FS: Well, the thing that I tried to tell my family when I give them a quilt is how to preserve it, how to take care of it, how to wash it, how to protect it from creases and these sorts of things because if you don't take care of it, it won't be around. Even though our ancestors, as my aunt I can remember her not more than once a year washing those quilts in an old pot on an outside fire and just really hot water and lye soap and that sort of thing, which was not good for them, but they used it for utilitarian purposes then only. It didn't matter what it looked like as long as it kept them warm. Even though they were so careful with putting stitches in it, most of the time to make sure it would stay together and hold up for them, the care they gave it was not good.

SJF: Thinking about your aunt's quilts, were most of hers made from family clothing or did she actually go fabric shopping?

FS: No my aunt as I said was on the farm and buying a piece of material was just almost out of reach I'm sure, maybe the muslins then for a backing or something like that, but it was always old clothing from anywhere she could get it from in the family. If they were going to dispose or an old shirt or a dress or something, it came her way if she could get to them before their disposal happened. I think all of it was made from what she had, not from what she could go to the store and buy.

SJF: What do you thinks the biggest challenge facing quiltmakers today?

FS: Well I can see the challenge of being able to, with the economy such as it is, being able to purchase fabrics as much as we did just fifteen years ago, ten years ago. It continues to go up and perhaps the time that a working mother would have to spend at a sewing machine making it. I don't know if the interest, the interest has to start somewhere and it has to start with us. The more we can put out there for them to see, such as this quilt show for example, it doesn't have to be an expensive piece of fabric, it doesn't have to be, it needs to be a good fabric but it doesn't have to be their best as long as they are still creating and wanting to grow to keep quiltmaking going.

SJF: Where do you find most of your fabric?

FS: Well I'm real picky with my fabric generally. I have my special designers that I'm always checking to see if they have what I want and I try to stick to those that I know and I definitely am concerned with the quality of the fabric. I don't know how many years the quality we can depend on, but I think that that is important for colors that don't fade, making sure we buy things that are not going to bleed and make sure we wash fabrics. I still think that this is a problem I have teaching, is that I teach them to wash fabrics before they're used, every piece of it, every piece of the backing they want to put into the quilt. Those are the things that's going to make the quilt last. The way they use it, the way they take care of it, and the fabrics that they use, the quality of it.

SJF: Are there other quiltmakers amongst your family and friends?

FS: My, I have a lot of friends of course that are in, that do quilting and that's what quilting's all about, is making friends and working with friends and family. Yes my sister and my nieces, all from me, got into quiltmaking because I made it a point to make sure they had fabric and patterns, something to start with. They're not, they don't make as many as I do, and they're not as busy at it every day as I am, but at least my sisters are teaching their daughters to continue the art when they're gone.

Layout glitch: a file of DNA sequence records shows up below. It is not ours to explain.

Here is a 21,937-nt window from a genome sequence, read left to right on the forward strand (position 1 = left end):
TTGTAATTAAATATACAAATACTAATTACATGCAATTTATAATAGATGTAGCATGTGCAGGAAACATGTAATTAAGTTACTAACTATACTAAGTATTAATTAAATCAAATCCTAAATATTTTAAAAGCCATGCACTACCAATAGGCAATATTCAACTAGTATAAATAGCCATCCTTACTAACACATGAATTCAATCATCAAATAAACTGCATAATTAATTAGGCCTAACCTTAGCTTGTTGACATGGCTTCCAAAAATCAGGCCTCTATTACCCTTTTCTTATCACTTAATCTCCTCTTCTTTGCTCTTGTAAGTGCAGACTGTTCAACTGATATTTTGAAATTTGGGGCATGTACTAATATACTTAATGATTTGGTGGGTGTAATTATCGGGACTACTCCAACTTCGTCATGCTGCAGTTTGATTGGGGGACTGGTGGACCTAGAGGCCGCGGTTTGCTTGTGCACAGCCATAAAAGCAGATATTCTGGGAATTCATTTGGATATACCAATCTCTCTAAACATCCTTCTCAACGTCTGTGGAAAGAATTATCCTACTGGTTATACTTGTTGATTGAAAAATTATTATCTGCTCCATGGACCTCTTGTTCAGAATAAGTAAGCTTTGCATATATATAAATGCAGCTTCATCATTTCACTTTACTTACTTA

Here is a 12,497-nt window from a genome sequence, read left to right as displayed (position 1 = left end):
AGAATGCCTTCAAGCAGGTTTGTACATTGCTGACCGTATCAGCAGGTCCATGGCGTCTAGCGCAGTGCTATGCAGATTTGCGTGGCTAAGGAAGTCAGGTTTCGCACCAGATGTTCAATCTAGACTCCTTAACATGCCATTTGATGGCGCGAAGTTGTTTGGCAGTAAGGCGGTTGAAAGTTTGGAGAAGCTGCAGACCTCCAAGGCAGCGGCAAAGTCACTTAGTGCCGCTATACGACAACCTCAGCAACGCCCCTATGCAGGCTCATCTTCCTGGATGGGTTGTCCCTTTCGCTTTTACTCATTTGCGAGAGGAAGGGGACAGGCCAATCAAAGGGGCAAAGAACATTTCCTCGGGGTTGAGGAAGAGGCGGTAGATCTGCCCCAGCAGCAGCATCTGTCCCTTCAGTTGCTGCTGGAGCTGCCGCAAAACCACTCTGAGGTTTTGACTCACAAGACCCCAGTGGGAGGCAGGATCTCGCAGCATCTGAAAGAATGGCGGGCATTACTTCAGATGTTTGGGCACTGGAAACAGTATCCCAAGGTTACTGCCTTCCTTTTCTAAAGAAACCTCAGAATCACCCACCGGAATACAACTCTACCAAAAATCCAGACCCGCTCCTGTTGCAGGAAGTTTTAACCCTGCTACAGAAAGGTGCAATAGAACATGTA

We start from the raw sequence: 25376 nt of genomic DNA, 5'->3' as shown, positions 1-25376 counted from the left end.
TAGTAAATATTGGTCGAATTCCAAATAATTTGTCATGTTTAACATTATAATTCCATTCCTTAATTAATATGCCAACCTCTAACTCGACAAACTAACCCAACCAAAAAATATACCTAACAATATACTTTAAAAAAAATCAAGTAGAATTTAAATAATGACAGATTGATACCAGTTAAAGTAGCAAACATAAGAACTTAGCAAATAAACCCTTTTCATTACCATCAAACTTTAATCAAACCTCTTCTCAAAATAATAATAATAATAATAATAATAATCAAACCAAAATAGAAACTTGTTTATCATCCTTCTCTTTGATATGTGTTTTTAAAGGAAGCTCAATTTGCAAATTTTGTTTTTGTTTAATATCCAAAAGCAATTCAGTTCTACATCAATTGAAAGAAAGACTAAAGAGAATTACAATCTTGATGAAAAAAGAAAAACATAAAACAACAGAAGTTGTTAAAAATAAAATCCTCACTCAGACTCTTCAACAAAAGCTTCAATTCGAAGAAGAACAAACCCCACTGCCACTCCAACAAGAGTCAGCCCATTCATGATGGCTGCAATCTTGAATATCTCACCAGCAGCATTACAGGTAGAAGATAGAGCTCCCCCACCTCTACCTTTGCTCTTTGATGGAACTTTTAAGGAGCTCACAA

SJF: What about the boys in the family?

FS: The boys, I have all the boys are interested in quilts, I have one that about two months ago sat down and in two days made a scrap quilt from my scrap tub. I showed him how to sew the pieces together, trim it, get it to a nine and one half inch block and he made it all and it just is beautiful.

SJF: Was this one of your sons?

FS: One of my sons, yes. The number three son.

SJF: Very good.

FS: I also have a grandson that is working on an appliqué piece that, and he only works on it when he can come to Meemaw's house and do it, so just last weekend we worked on his quilt. It's, he's very interested in it, very interested in quilting.

SJF: What are your favorite techniques? Do you have one really favorite?

FS: You know really I love them all. I love appliqué, I've got many appliqué pieces that I've done and I just love the appliqué technique. I love embroidery even though I don't do that much of it on a quilt, it still is a part of my quilting at times. The piecing, I don't think there's any part of it that I don't like. I may go, "Ugh these triangle squares are going to be a real chore because I've got to make two hundred and fifty of them," or something, but I don't think there's any part of it I don't like.

SJF: Is there any part of the entire quiltmaking that you don't like? Like the binding or––

FS: No. I love doing the bindings because that's the finished result.

SJF: That's the end of the quilt [laughs.]

FS: That's the end of the quilt.

SJF: What do you think someone viewing your quilt might conclude about you?

FS: Oh wow. I would like to think that they would do the same thing most looking at it would say is just, "Wow she must have put a lot of time into that and a lot of care with the technique of it and the fabrics as well." That's the first, that's where you start with the fabrics so, I would hope that they would like, just like the overall impact of it.